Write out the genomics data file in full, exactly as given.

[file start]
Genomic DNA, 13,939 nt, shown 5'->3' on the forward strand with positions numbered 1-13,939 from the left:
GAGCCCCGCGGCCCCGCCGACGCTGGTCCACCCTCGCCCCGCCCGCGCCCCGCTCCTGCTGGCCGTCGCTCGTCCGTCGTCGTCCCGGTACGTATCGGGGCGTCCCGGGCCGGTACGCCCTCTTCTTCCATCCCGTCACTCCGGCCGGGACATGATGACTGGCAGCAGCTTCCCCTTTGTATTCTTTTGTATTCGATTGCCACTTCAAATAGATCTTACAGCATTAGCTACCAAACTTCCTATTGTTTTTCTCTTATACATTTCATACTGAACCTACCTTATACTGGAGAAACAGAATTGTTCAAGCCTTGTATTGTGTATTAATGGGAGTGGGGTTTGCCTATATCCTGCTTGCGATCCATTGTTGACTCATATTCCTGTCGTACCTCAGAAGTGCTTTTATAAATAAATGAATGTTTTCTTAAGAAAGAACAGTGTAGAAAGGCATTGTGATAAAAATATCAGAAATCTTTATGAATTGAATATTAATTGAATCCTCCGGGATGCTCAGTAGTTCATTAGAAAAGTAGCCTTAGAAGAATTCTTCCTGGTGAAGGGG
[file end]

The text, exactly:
Genomic DNA, 13,939 nt, shown 5'->3' on the forward strand with positions numbered 1-13,939 from the left:
GAGCCCCGCGGCCCCGCCGACGCTGGTCCACCCTCGCCCCGCCCGCGCCCCGCTCCTGCTGGCCGTCGCTCGTCCGTCGTCGTCCCGGTACGTATCGGGGCGTCCCGGGCCGGTACGCCCTCTTCTTCCATCCCGTCACTCCGGCCGGGACATGATGACTGGCAGCAGCTTCCCCTTTGTATTCTTTTGTATTCGATTGCCACTTCAAATAGATCTTACAGCATTAGCTACCAAACTTCCTATTGTTTTTCTCTTATACATTTCATACTGAACCTACCTTATACTGGAGAAACAGAATTGTTCAAGCCTTGTATTGTGTATTAATGGGAGTGGGGTTTGCCTATATCCTGCTTGCGATCCATTGTTGACTCATATTCCTGTCGTACCTCAGAAGTGCTTTTATAAATAAATGAATGTTTTCTTAAGAAAGAACAGTGTAGAAAGGCATTGTGATAAAAATATCAGAAATCTTTATGAATTGAATATTAATTGAATCCTCCGGGATGCTCAGTAGTTCATTAGAAAAGTAGCCTTAGAAGAATTCTTCCTGGTGAAGGGG